Another summer is coming to an end, which gets me thinking about how we celebrate Labor Day. I think I am going to celebrate with a long walk off a short pier.
Labor Day marks the end of the season, of vacations for parents and kids alike, and the start of school and back to work. Of course, millions of Americans labor on through summer with no vacation in sight, needing to put bread on the table and make a better life for their kid. They are a rich part of the fabric of American life and the American Dream.
This day, the first Monday in September is for them.
Of course, God celebrated the very first Labor Day on Sunday. But after that the very first in the United States took place in New York City on September 5, 1882. Perhaps, excepting those who were there, no one realized it was history in the making.
The parade was organized by the Central Labor Union of New York, Brooklyn, and New Jersey, and the sometimes beleaguered Knights of Labor, a major national union of the time. Matthew Maguire, secretary for the Central Labor Union is given credit for the idea, but so too is Peter McGuire, founder of the United Brotherhood of Carpenters, who witnessed a similar holiday in Canada.
Truth be told, credit goes to the American worker.
It started with a few thousand workers who gathered on Broadway in front of City Hall in Lower Manhattan. There was milling about until the New Jersey ferry delivered the Jewelers Union of Newark Two, a group of 200 who doubled as a much-needed band. Soon, everyone wanted to join in the parade. There were brick layers and masons, shoemakers and jewelers, clothing cutters and dress makers, as well as machinists, engineers, and blacksmiths, Americans of all stripes.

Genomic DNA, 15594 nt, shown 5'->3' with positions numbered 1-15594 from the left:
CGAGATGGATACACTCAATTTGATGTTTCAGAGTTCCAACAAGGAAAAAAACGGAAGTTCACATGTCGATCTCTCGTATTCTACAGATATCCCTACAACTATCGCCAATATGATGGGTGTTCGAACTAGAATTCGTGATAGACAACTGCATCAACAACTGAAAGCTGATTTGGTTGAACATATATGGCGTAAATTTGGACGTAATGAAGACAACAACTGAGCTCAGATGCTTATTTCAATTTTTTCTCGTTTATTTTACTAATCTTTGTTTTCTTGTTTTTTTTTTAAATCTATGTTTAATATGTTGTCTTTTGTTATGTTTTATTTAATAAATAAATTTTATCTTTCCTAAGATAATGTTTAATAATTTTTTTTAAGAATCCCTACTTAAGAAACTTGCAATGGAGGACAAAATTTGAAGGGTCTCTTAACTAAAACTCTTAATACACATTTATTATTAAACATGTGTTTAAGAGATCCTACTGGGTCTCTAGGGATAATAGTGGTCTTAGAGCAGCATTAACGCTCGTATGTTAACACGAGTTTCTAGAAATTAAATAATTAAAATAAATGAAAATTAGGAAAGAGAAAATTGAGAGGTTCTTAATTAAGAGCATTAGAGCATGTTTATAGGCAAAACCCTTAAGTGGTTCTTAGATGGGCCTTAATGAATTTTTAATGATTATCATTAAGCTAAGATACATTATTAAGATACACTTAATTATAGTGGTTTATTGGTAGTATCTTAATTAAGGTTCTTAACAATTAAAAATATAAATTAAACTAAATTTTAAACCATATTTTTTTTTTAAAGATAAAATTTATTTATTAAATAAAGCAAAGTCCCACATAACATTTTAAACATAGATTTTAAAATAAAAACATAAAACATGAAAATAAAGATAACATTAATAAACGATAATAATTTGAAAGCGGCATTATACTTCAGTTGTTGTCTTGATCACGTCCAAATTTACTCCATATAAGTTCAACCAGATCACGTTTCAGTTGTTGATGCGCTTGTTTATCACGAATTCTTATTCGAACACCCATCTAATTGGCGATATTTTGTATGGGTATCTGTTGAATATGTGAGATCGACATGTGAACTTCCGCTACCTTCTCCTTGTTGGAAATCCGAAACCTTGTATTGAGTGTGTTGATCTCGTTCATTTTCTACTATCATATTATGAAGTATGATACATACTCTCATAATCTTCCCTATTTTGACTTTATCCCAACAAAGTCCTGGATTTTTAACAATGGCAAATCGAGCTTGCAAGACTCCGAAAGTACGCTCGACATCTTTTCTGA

If there was a guest of honor, it was the fiery Henry Ward Beecher, a New York American Congregationalist clergyman, who rode in a carriage at the front of the parade.
Gathering steam, ten to twenty thousand workers and their families marched up Broadway to Union Square, where they circled the park. Then, it was on to on to 42nd Street, and then to a festive picnic at Wendel’s Elm Park at 92nd Street and 9th Avenue.
Newspapers around the country gave the event mixed reviews, but the American people took note. Oregon became the first state in 1887 to recognize the holiday. New York and other states soon followed; and by 1894, it was officially a national holiday celebrated the first Monday in September.
The much-talked-about Henry Ward Beecher was involved in the abolitionist movement prior to the Civil War and afterwards the temperance movement and the women’s suffrage movement. Henry was brother to Harriet Beecher Stowe who wrote Uncle Tom’s Cabin. But, most talked about was his trial in 1874 for adultery.
Union Square was first called Union Place, and before that, the Forks to describe its location at the junction of the Bowery, Broadway, and University Place at 14th Street. In the beginning, it served as a burial ground for indigents, then it became New York’s theater district and home to desperate out-of-work actors.
Symbol of the Labor Day movement was the bronze equestrian statue of George Washington in Union Square, dedicated in 1865 and the oldest sculpture in the New York City.
Wendel’s Elm Park was named for the Weird Wendel family, then New York City’s largest landlords and a strange family of six unmarried daughters and a son who all lived together in a four-story house at the northwest corner of Fifth Avenue and 39th Street with no electricity or telephone.